News - Mercedes-Benz
Mercedes-Benz working towards EV price parity
Significant R&D investment helping Mercedes to reduce cost of electric vehicles
20 May 2019
By ROBBIE WALLIS in OSLO
MERCEDES-BENZ is undergoing significant research and development investment in order to help bring about the advent of price parity for electric and internal-combustion vehicles, however achieving parity is still “several” years away.
The German car-maker is set to release its first-ever series production full-electric vehicle, the EQC, in global markets from July, with an Australian arrival slated for around October.
While local pricing is yet to be confirmed for the EQC, Mercedes-Benz Australia/Pacific is targeting a price of about $140,000 plus on-road costs, pitting it against the likes of the Jaguar I-Pace EV400 HSE and Tesla’s Model X Performance.
Speaking to Australian journalists at the global first drive of the EQC in Oslo, Norway, current Mercedes-Benz head of R&D and soon-to-be chief of Mercedes-Benz Cars Ola Kaellenius said the brand is seeing a major shift in R&D funding towards full-electric and electrified powertrains, as part of the brand’s recently announced Ambition2039 business plan.
“The investment program alone for the EQ family is €10 billion, for those first vehicles that are coming now,” he said.
“So, it feels like we are already tilting very heavily into this direction. I would like to say, though, if we take the ambition from 2030 to have about 50 per cent EVs, this means about 50 per cent will still have a combustion engine.
“Obviously the 48V and plug-in hybrids, so we are continuing investing on making that better, both of the emission side and the fuel economy side, because that’s also a contributor to reduction of CO2.
“So, you have to do both during the transition, but needless to say (there is) a very, very strong shift towards electrification as we speak.”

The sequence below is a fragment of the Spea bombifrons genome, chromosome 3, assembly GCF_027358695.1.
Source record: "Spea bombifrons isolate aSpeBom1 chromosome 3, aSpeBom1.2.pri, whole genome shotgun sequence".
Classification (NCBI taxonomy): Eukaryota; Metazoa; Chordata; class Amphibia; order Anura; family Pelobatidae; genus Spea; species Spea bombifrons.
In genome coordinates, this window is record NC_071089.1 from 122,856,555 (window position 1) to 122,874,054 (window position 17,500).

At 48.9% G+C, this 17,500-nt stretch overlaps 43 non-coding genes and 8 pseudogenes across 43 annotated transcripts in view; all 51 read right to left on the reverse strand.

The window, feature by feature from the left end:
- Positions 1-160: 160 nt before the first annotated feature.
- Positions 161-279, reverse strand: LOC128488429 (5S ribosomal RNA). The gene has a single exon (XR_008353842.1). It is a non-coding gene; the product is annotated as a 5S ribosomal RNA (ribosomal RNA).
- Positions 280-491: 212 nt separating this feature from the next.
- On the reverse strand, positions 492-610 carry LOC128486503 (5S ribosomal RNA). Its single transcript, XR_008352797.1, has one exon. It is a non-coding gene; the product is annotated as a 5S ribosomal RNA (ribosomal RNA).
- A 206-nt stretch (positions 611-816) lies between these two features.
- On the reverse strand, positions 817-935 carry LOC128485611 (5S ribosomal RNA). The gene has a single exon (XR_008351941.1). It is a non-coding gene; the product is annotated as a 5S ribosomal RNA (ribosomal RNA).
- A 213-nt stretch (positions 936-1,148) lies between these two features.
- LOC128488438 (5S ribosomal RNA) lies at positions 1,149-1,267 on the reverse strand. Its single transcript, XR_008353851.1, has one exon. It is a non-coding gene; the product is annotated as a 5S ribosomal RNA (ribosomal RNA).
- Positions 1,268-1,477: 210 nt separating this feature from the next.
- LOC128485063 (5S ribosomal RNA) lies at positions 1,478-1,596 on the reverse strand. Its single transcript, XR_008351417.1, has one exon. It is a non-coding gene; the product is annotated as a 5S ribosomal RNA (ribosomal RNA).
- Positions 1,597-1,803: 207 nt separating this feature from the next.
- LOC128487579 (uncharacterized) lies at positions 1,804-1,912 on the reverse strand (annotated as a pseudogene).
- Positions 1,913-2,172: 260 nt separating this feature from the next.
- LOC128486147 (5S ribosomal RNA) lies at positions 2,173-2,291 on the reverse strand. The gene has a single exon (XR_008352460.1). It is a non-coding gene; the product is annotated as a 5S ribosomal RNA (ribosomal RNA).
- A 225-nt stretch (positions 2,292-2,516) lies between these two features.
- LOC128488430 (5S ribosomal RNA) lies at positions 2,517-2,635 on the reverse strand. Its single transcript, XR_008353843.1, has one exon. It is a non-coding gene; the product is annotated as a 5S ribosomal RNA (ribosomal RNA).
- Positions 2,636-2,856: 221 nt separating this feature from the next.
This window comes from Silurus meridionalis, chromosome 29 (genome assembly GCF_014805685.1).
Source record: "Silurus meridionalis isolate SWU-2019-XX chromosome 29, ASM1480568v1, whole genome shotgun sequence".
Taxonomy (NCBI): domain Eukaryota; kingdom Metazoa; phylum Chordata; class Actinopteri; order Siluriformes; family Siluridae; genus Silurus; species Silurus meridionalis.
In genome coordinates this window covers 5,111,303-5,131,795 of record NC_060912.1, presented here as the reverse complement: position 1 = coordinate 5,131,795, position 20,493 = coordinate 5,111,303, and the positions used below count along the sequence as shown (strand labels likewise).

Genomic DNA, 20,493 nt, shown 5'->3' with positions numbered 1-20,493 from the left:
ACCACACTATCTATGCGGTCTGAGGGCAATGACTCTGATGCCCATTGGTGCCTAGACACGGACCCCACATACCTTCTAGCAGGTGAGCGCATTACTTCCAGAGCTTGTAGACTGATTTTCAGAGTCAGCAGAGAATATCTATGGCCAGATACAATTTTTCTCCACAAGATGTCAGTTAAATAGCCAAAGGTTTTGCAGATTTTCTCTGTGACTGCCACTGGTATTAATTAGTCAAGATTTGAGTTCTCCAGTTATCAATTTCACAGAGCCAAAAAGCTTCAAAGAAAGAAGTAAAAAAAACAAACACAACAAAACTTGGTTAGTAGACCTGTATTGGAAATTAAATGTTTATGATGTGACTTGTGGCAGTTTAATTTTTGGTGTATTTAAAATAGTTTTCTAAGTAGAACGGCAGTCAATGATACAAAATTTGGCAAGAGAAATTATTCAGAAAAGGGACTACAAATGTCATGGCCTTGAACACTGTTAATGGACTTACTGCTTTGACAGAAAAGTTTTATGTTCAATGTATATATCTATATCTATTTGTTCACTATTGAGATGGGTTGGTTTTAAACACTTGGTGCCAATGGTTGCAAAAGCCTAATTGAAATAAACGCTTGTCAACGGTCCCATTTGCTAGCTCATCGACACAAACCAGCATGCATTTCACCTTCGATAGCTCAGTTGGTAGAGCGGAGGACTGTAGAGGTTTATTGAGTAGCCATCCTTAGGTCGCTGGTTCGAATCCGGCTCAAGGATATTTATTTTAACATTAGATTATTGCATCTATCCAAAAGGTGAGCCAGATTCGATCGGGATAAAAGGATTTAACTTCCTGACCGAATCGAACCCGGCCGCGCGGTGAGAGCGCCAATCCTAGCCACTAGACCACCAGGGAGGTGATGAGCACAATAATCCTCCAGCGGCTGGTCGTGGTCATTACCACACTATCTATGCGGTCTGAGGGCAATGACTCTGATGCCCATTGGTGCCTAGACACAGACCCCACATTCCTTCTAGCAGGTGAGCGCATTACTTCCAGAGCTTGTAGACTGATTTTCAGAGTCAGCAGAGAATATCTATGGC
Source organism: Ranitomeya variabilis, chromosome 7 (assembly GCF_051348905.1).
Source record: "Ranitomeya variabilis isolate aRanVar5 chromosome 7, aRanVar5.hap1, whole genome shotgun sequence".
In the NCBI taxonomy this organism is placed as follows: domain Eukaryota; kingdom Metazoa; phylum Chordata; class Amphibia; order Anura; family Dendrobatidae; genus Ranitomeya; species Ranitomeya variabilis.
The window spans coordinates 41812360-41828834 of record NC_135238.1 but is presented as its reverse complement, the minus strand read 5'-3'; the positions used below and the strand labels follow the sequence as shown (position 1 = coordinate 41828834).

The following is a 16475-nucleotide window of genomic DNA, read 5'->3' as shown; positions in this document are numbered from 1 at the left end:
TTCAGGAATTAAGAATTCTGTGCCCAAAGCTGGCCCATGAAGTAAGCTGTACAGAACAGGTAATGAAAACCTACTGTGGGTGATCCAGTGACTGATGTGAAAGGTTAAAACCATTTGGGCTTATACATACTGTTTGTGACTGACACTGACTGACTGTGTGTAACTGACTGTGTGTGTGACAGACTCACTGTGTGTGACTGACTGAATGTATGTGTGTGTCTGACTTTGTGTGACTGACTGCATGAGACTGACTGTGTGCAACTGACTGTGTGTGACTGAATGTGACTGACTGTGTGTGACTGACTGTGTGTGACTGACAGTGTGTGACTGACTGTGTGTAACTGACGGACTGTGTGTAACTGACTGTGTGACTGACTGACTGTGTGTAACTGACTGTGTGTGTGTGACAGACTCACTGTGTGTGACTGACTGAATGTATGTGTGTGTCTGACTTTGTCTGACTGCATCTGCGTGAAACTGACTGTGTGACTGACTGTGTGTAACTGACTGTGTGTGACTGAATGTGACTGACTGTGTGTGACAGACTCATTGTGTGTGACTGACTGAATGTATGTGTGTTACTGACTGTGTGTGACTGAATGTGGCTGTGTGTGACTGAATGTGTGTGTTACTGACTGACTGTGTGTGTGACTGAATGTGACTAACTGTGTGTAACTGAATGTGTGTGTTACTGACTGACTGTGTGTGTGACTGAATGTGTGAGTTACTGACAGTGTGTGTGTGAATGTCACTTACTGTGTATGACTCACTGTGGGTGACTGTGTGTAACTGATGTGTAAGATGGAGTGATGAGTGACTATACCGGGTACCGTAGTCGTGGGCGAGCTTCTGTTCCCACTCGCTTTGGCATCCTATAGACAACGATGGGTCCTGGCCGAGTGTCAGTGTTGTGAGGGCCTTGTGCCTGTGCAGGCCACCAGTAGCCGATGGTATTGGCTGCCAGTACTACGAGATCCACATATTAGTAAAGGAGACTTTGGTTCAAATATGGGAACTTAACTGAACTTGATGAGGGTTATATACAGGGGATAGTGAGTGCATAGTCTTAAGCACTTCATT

When asked if Mercedes knows when EVs will become as affordable as their internal-combustion equivalents, Mr Kaellenius said there was no concrete timing yet, but it was still many years away.
“As we sit here today, the product cost structure for electric vehicles is significantly higher than what we have been used to on a combustion-engine vehicle,” he said.
“With tightening regulations all around, the product cost of combustion-based vehicles will go up in the future as well.”
“From a total cost of ownership point of view, depending on prices of petrol or diesel and electricity, and of course depending on tax regulations in individual countries, for the customer the total cost of ownership point can be much quicker.
“In the long term, though, we cannot rely on a subsidy to forever create that potential, that TCO parity, so our job – and that’s what we’re working on – is to in the next several years significantly engineer cost out, improve the chemistry of the cells together with the battery cell suppliers, work on scale and start shaving cost layer after cost layer off.
“I don’t want to pick a date, but it is several years away.”
While Mercedes builds its own engines and transmissions, it currently purchases its battery cells and electric motors from a wide range of outside suppliers and has plans to do so for the foreseeable future.
This could change further down the track, with the brand working on developing its own battery cell technology that could be used in the future, which would help reduce cost for its EVs.
“On the battery side, which is the most expensive part, on the R&D side, we are invested all the way down to the research level, all the way down to chemistry,” said Mr Kaellenius.
“But for economy of scale reasons, battery cell production needs to be massive, as there is a very dynamic competition going on here both on the technical side and the commercial side.”
Mercedes is also developing its own electric axles at the R&D level, and while it has chosen to work with suppliers for the first couple of generations of its EVs, future generations could feature in-house motors.
According to Mr Kaellenius, the brand’s R&D developments in battery technology are “game-changing” and slated for production around 2025, including a silicon-based anode that could improve batteries by up to 20 per cent either in increased range or reduced cost.
Mr Kaellenius also hinted at Mercedes developing its own dedicated EV architecture, unlike the EQC which is built on a modified version of the GLC mid-size SUV’s platform.
“We have not been very forthcoming with our technical strategy, so I don’t want to shed too much light on it now,” he said.
“What I would like to say is watch this space. You will see a very comprehensive product strategy unravel for Mercedes in the next two to three to four years, and obviously on the way to 2030 we have big plans.”
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